Along the Great Rift Valley in southern Kenya and northern Tanzania live people with big hearts and eyes full of hope. The Maasai tribe.
As a part of the safari in Maasai Mara National Reserve and other national parks like Amboseli NP or Ngorongoro crater in Tanzania I had the opportunity to visit the Maasai villages. Today it is a part of a ‘tourist folklore’ as many of these villages are situated next to the national parks to earn money from tourists. The ‘entry ticket’ to visit the one of Maasai villages cost from 10 to 20 dollars.
After you pay to the Maasai chief you can enter the village where you can see how Maasai live, how they used to make fire before, they’ll sing and dance for you and show you their ‘famous’ jumping skills. After that you’ll be able to buy colorful necklaces, Maasai shuka (the cloth they wear), and other Maasai products.
I visited two villages, one in Maasai Mara, totally plastic, touristy and fake! In Amboseli I asked locals to show me around, some of the villages that are not just ‘made for tourists’. That was amazing and very valuable experience! Here are some of the things I learned from the Maasai about their tradition, customs, culture and life.
Entering the Maasai village
The Maasai are a semi – nomadic people, which is a result of their raising cattle and the need to find new grazing land and water. Today is estimated that app 1 million Maasai people live in Kenya and Tanzania.
The Maasai live in Kraals arranged in a circular fashion. The fence around the kraal is made of acacia thorns, which prevents lions and other predators from attacking the cattle. The Inkajijik (houses) are either circular or loaf-shaped, and made of mud, sticks, cow dung and cow’s urine.
It’s not easy to be a Maasai woman
Women are responsible for making the houses as well as supplying water, collecting firewood, milking cattle, cooking for the family and taking care of the children. And now you probably ask yourself ‘What the hell the Maasai men are doing?’ Well, they herd cattle and carry spears to protect their cattle from wild animals. Equally divided duties, right?
The Maasai tribe measures wealth by the number of cattle and children one has. Polygamy is normal and commonly accepted (the more the better!). Every man hopes that one day, with few wives hi will have many children and a large herd of more than a hundred animals.
Carrying fire woods – children job? Yes!
Cattle and food
The Maasai has a deep, almost sacred, relationship with cattle. They are guided by a strong belief that God created cattle especially for them and that they are the sole custodians of all the cattle on earth. Cattle are their primary source of food and income.
Traditionally, the Maasai rely on meat, milk and blood from cattle. They eat meat very rare, and then that is mostly goat meat. Usually, they eat ‘ugali’ – a dish made of maize flour (really, don’t taste so good) and drink tea with milk or goat milk.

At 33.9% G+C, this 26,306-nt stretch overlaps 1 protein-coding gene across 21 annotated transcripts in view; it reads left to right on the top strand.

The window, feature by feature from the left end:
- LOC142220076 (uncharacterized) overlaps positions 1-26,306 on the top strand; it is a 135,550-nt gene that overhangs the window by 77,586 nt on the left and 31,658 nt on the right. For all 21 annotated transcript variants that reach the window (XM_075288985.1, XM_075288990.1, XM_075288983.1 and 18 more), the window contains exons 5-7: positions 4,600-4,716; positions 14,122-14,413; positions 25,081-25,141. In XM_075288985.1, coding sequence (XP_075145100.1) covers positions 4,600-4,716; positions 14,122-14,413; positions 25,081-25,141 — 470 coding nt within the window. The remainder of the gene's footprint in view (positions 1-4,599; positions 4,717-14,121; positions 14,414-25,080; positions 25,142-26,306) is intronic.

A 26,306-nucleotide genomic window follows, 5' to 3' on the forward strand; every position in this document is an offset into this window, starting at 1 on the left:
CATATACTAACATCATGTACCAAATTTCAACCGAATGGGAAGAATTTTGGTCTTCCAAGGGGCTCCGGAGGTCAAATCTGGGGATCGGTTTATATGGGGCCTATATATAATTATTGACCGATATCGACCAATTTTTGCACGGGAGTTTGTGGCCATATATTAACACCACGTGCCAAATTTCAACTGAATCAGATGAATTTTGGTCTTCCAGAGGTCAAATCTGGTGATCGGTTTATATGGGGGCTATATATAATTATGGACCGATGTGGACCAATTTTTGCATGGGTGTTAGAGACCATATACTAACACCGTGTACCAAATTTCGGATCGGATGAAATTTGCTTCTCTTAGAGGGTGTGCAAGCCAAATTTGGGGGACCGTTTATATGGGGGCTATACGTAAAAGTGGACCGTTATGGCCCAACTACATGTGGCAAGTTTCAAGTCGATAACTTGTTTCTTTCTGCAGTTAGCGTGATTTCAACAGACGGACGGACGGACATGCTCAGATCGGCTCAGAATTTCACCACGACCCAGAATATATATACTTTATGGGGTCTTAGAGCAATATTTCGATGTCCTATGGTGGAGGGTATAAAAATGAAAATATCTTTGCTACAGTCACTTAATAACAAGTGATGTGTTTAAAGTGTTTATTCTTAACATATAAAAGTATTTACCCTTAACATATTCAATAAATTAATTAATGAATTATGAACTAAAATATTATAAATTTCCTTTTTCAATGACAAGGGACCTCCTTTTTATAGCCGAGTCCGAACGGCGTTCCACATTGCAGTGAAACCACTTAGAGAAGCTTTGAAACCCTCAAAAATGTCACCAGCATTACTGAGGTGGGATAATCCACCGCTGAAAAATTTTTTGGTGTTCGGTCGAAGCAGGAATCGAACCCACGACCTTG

My Maasai friend
Maasai ceremonies and rituals
The basic Maasai political and social structure is their rigid system of age-sets. For example, there are three levels for men. Childhood, warrior and elders. When the boy reaches the age of 15 he goes through a series of rituals and ceremonies. One of them is circumcision, without anesthesia or any kind of pain reliever. Women also go through a similar thing, to enter the adulthood.
No cattle, no marriage
Marriages are generally agreed. Desirable future husbands are those who have enough cattle to pay the price for the girl. No cattle, no marriage! After marrying, the girls leaves her village and lives with her husband, along with his other wives. And they become one, big happy family! They don’t know for jealousy or the relationship status ‘it’s complicated’. Everything is so simple, honest and transparent, without much thinking or philosophizing, incredibly!
Beautiful Maasai girls!
Thank you Africa!
Last year, also in April, I was in Papua, hanging out with Dani Tribe in Baliem Valley. How many similarities can be drawn between them and the Maasai tribe in Kenya. Though thousands of miles away, with totally different customs, tradition and history, these people have so many common things, that us, ‘the Westerners’ separate from them. Their simplicity of life, humanity and ‘eternal shine of the spotless optimism and mind’ are worthy of our admiration and respect.
I’m immensely grateful for having the opportunity to get to know people like the Maasai and for being a part of their community, even for a few days… a few days full of emotions, love, hope, laughter and joy as well as suffering and pain. That is Africa for me. Africa to which I will come back, again and again. Africa to which I will continue to help, always and forever. Africa that has taught me and teaches me so much, year after year. Thank you for being you – the most beautiful place on earth, full of flaws and imperfections and yet so incredibly gorgeous and divine. Hakuna Matata!